The beekeeper: Ivan Kramskoy 1872
I've been having a conversation recently with someone about whether prayers are as important as physical giving. There is a undercurrent of feeling that somehow prayers are less valid, fasting less potent than actual physical help. I have to say I may have once thought along similar lines though I now believe that this is not true at all.
I think of the Carthusians a life that seems dead to the world and to many a pointless even selfish sacrifice when their skills could be used in so many more practical ways. Yet the men and women who given up their lives in this way are doing a job that is unseen, invisible, supernatural even. They are tending to souls. They are continuing Christs work on the cross, they are reconciling the polarities between pure, holiness and godliness (innocence too perhaps) and the physicality of the world, both it's beauty and it's ugliness. The balance complete detachment and complete participation with the world at it's deepest level.
For a long time, I couldn't understand the meaning of the psalms. They didn't seem to register with any of my modern reference points. Yet since starting to pray the office, which I do very badly I'm afraid:)
they have begun to resonate with me on a more interior level. The psalms are a dialogue (primarily) between David and God. But there seems to be more there too. They are also the dialogue between man (humanity) of all eras and times and their creator. To pray them is to pray the prayers of others as your own and in so doing, connect with them in their own souls and lives, loving them as a part of your own story. The Psalms are unafraid to confront conflict and balance paradoxes. They are a reflection of life in it's entirety.
So getting back to the original question; are prayers equal to physical acts? Well this make s me think of one thing. When people are about to die what is of greatest ultimate importance to them, peace of body or peace of soul? Life is but a breath. When the veil falls, it is the soul that will have to take it's breath then. The prayers and fasts and sacrifices of those that tend the soul will not have been in vain at that moment.
There is equal importance. We need Martha and we need Mary. Yet, Jesus said that Mary's choice was the choice of ultimate importance. In the end we all need the Vision of Mary to sustain us.
Sometimes we can make ourselves busy for the wrong reasons too don't you think?
It can be a way of dealing with our emotions, guilt, fear, worries etc... Our physical work can almost become our idol. Many good and wonderful things have been built by the hands of men but still less harm was ever done by one who simply contemplated the green blades of grass beneath his feet and said "no, the grass on the other side cannot be greener than this" I am content to simply be where I am.
"LORD, you have assigned me my portion and my cup; you have made my lot secure.The boundary lines have fallen for me in pleasant places; surely I have a delightful inheritance."
Here is a quote from poet David Whyte's book "The Heart Aroused"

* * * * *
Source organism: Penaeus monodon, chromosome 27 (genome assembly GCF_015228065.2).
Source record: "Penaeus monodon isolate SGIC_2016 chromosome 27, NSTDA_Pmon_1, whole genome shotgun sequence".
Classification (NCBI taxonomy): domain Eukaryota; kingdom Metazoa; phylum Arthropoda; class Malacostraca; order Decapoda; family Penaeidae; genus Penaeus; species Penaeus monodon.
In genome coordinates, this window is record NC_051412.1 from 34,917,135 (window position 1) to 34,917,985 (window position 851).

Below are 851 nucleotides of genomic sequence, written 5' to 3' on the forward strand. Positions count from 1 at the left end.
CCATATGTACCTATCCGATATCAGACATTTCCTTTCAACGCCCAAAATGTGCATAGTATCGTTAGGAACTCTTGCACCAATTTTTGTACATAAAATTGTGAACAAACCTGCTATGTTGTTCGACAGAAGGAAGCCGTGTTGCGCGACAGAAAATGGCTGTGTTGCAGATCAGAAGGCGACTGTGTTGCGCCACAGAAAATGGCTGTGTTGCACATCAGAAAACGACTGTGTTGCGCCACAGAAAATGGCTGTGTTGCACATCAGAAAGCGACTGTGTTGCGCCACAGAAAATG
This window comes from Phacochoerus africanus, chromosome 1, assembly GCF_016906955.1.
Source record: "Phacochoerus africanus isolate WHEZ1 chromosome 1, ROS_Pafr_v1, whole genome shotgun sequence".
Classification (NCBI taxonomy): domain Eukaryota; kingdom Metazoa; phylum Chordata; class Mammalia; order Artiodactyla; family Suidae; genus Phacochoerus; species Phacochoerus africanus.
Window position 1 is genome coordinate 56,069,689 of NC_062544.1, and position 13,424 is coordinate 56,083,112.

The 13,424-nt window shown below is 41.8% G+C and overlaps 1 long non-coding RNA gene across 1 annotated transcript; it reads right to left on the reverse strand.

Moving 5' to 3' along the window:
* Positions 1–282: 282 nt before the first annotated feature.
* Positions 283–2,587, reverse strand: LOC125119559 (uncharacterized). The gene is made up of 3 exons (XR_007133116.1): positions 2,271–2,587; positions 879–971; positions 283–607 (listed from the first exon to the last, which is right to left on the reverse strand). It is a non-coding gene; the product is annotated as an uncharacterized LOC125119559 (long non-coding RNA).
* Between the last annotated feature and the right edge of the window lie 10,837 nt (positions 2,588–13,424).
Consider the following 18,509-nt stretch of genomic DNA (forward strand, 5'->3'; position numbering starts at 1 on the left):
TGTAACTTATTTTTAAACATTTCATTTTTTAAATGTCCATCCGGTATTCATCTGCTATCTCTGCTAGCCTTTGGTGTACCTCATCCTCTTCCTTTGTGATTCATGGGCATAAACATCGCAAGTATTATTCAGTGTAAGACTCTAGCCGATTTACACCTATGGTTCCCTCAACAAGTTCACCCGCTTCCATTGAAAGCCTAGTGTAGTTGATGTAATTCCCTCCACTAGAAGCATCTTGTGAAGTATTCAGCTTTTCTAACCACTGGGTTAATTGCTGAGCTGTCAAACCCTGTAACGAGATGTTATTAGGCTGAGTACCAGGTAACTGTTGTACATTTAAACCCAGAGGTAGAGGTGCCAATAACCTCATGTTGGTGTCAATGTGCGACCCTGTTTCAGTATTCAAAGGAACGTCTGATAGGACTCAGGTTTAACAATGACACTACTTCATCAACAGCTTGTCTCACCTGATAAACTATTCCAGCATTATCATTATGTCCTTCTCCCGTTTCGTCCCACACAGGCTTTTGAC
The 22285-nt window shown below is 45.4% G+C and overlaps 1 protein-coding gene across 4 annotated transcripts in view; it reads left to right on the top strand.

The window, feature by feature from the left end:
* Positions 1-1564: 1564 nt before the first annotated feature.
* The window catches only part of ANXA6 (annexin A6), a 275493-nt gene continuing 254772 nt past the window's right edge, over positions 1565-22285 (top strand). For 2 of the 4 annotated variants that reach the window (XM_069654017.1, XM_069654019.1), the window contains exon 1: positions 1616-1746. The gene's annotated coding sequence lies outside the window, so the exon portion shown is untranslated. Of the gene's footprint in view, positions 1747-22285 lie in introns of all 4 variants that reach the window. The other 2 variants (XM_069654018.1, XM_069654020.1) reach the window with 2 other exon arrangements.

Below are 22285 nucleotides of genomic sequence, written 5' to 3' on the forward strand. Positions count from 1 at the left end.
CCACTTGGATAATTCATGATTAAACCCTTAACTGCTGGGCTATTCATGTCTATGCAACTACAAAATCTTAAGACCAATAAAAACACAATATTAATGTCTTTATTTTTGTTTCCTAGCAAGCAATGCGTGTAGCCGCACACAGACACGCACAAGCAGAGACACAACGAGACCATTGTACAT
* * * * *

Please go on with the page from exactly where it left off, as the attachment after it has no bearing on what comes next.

"Some years ago, during a weekend course I helped to lead in the south of England, I experienced a moving example of how the "via negativa" can blossom. The course was unusual for me, to say the least, in that I was the only man working amongst thirty three Medical Missionary sisters, The weekend was part of a six week rest and recuperation for missionary nuns who had returned exhausted from their work in the hinterlands of Peru, Indonesia, India and whatever other country needed the benefit of their good work and clinics. Their work was difficult and exhausting, delivering babies, inoculating children, caring for the old and the sick. You could not fault their endeavours, yet, as they say in the Christian tradition, they were all Martha and no Mary. They had absolutely no way of replenishing themselves. The medical Missionary Sisters had little or no inner contemplative prayer discipline in their daily work. Every nun who went out worked herself into the ground for two years and then came back completely depleted. Working with the sisters, you could not help but be moved by their work and in despair at the mere shadows they had made of themselves to do it. Down in the kitchen of the convent all the while, like Cinderella among the ashes, hidden away from our seminar room, was the young woman who served our meals every day. I say young, for although she seemed to be about twenty seven years old, it transpired in our conversations that she was in her early forties. I was amazed, not only by her youthfulness, but the glowing spirit of calmness and serenity she had about her work. It became the high point of each day, almost like a privilege to go down there and spend a few minutes with her as she served out the food, She seemed like a bright, shining light in the dim underground dining hall, and she never had a bad word for anything or anyone. It turned out that she had been a member of the Poor Clare order for over twenty years. The Poor Clares are a silent, prayerful order with an almost Zen-like approach to spirituality, spending much of their time in silent contemplation. She had entered the order at eighteen and spent more than two decades in contemplation; even the work of the convent was done by the sisters working in mutual silence. Finally after twenty-three years, alone in her cell, she had heard an inner voice telling her to go out in the world and work on the behalf of others. Following that voice without hesitation, she had joined the order that was hosting our weekend and come to the convent as part of her initial training. The whole experience was something of a culture shock for her, but she had not a bad thing to say about her new order, though its whole approach was foreign to her training. There was not a trace of spiritual materialism in her body. I would hear her apologise to the others for appearing to ignore them when she worked in the silence. "It's hard for them," she would say, " so I must keep explaining that the silence means something else to me." Not a shred of judgement on her part as to their lack in the art of contemplation. Witnessing her profound spiritual presence, I couldn't help but think that there was a young woman who would never burn out no matter how much she applied herself to the outer world. She had inexhaustible inner light that would endure through the direst of circumstances. She had come to that light through the ability to say no to everything except the thing most precious to her, an inner focus based on her personal spirituality and the religious life to which she had given herself. Out of those years of saying no, blossomed a magnificent yes; magnificent because she would be nourishing much more than the physical health of those she would care for - a yes that could be followed fully because after all those years gathering her Psyche into one single body of faith, every part of her would be uttering it Yes!"